Research Abstracts Online
January 2010 - March 2011
University of Minnesota Duluth
Swenson College of Science and Engineering
Large Lakes Observatory
PI: David Dolenc
Effects of Shallow Three-Dimensional Structure of the Mississippi Embayment on Ground-Motion Amplification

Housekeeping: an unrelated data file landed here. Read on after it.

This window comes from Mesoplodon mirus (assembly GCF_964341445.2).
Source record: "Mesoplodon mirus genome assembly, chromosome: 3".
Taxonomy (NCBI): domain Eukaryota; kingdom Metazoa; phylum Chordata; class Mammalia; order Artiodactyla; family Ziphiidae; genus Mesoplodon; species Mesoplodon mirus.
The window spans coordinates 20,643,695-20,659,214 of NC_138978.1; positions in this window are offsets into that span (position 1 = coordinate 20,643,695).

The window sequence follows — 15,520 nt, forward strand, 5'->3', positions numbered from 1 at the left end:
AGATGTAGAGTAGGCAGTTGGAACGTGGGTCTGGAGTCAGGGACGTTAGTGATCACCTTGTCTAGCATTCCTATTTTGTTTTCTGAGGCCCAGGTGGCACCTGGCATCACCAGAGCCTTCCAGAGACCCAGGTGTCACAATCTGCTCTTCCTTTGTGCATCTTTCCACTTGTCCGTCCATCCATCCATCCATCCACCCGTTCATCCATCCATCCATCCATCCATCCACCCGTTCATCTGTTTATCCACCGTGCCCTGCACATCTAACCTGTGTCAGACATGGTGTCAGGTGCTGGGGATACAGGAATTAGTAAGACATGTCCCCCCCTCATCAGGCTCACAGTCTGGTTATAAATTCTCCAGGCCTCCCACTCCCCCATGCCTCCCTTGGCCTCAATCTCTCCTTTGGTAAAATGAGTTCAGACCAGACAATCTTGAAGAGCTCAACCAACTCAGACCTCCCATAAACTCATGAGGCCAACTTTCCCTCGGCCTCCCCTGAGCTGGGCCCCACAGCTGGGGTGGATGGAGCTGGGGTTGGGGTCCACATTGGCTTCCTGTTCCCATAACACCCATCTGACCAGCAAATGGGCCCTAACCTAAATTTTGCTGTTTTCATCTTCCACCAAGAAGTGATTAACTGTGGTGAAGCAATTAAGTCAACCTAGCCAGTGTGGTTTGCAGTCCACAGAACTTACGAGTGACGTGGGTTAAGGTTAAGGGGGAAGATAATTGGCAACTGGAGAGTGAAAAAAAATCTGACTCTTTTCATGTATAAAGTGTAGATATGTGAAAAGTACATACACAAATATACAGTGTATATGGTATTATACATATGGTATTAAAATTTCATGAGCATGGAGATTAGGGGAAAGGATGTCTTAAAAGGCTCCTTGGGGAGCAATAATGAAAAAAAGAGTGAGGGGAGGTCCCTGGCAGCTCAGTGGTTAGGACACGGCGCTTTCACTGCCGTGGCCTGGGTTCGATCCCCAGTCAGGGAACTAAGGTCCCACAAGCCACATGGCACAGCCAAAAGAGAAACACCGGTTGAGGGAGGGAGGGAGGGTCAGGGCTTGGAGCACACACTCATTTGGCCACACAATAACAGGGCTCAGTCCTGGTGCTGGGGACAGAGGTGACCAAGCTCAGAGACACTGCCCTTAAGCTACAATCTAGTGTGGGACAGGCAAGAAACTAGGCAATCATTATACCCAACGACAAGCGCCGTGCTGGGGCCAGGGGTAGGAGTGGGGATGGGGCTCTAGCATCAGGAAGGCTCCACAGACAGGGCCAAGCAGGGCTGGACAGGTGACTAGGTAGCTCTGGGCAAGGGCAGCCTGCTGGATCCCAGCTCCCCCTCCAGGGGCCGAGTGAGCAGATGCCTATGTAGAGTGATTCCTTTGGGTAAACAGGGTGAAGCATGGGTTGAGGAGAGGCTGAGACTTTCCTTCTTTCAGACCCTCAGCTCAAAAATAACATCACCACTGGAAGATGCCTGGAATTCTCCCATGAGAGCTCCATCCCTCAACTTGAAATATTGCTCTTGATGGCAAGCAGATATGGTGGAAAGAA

The Mississippi embayment region contains the New Madrid Seismic Zone (NMSZ), the most seismically active region in the central and eastern United States. This region is capable of producing M8 earthquakes. At the same time, the embayment region is covered with up to 1 km thick low-velocity unconsolidated sediments that are known to amplify ground motions. Because large earthquakes in the NMSZ are infrequent, the effects of the shallow structure on the wave propagation in the Mississippi embayment remain to be better quantified. This researcher used finite-difference code WPP with one-dimensional and three-dimensional velocity and attenuation models of the Mississippi embayment to simulate five M4.0-5.2 earthquakes that were well recorded on the regional broadband seismic network. The results were compared to evaluate the effects of the shallow structure on the ground-motion amplification, trapping of the surface waves in the slow velocity structures, and focusing and interference effects at the basin edge. The synthetic waveforms were also compared to the observations to evaluate the three-dimensional velocity model. The goals of this study were to provide a better understanding of why and where the strong ground motions as well as extended duration of shaking can be expected in the Mississippi embayment due to slow velocity structures, and to provide an estimate on the importance of including slow velocity layer as well as three-dimensional structure and attenuation in the numerical simulations within the Mississippi embayment. In addition, the comparison of the synthetics to the observations will be used to evaluate the regional three-dimensional velocity model.